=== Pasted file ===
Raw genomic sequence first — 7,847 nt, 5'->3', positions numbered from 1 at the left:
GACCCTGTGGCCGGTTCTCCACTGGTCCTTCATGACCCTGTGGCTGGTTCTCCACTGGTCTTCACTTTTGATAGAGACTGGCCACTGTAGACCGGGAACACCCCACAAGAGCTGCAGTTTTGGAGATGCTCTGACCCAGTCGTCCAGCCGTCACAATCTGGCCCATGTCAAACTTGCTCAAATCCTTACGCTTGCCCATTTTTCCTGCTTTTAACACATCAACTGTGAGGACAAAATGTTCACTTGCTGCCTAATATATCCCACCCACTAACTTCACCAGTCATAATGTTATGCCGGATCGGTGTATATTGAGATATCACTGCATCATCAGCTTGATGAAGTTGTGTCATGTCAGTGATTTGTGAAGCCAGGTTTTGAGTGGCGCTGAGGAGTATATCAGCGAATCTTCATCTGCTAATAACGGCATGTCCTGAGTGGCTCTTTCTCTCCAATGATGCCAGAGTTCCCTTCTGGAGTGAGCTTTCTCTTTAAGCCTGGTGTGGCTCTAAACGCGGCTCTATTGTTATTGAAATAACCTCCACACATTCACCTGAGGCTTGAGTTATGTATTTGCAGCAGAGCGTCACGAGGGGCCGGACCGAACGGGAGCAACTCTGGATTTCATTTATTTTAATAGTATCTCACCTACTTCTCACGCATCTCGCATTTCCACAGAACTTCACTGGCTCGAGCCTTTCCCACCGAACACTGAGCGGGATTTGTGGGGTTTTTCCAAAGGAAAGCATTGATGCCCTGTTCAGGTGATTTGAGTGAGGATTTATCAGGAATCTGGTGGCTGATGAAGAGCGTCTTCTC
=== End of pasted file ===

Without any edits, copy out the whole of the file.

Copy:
Raw genomic sequence first — 7,847 nt, 5'->3', positions numbered from 1 at the left:
GACCCTGTGGCCGGTTCTCCACTGGTCCTTCATGACCCTGTGGCTGGTTCTCCACTGGTCTTCACTTTTGATAGAGACTGGCCACTGTAGACCGGGAACACCCCACAAGAGCTGCAGTTTTGGAGATGCTCTGACCCAGTCGTCCAGCCGTCACAATCTGGCCCATGTCAAACTTGCTCAAATCCTTACGCTTGCCCATTTTTCCTGCTTTTAACACATCAACTGTGAGGACAAAATGTTCACTTGCTGCCTAATATATCCCACCCACTAACTTCACCAGTCATAATGTTATGCCGGATCGGTGTATATTGAGATATCACTGCATCATCAGCTTGATGAAGTTGTGTCATGTCAGTGATTTGTGAAGCCAGGTTTTGAGTGGCGCTGAGGAGTATATCAGCGAATCTTCATCTGCTAATAACGGCATGTCCTGAGTGGCTCTTTCTCTCCAATGATGCCAGAGTTCCCTTCTGGAGTGAGCTTTCTCTTTAAGCCTGGTGTGGCTCTAAACGCGGCTCTATTGTTATTGAAATAACCTCCACACATTCACCTGAGGCTTGAGTTATGTATTTGCAGCAGAGCGTCACGAGGGGCCGGACCGAACGGGAGCAACTCTGGATTTCATTTATTTTAATAGTATCTCACCTACTTCTCACGCATCTCGCATTTCCACAGAACTTCACTGGCTCGAGCCTTTCCCACCGAACACTGAGCGGGATTTGTGGGGTTTTTCCAAAGGAAAGCATTGATGCCCTGTTCAGGTGATTTGAGTGAGGATTTATCAGGAATCTGGTGGCTGATGAAGAGCGTCTTCTC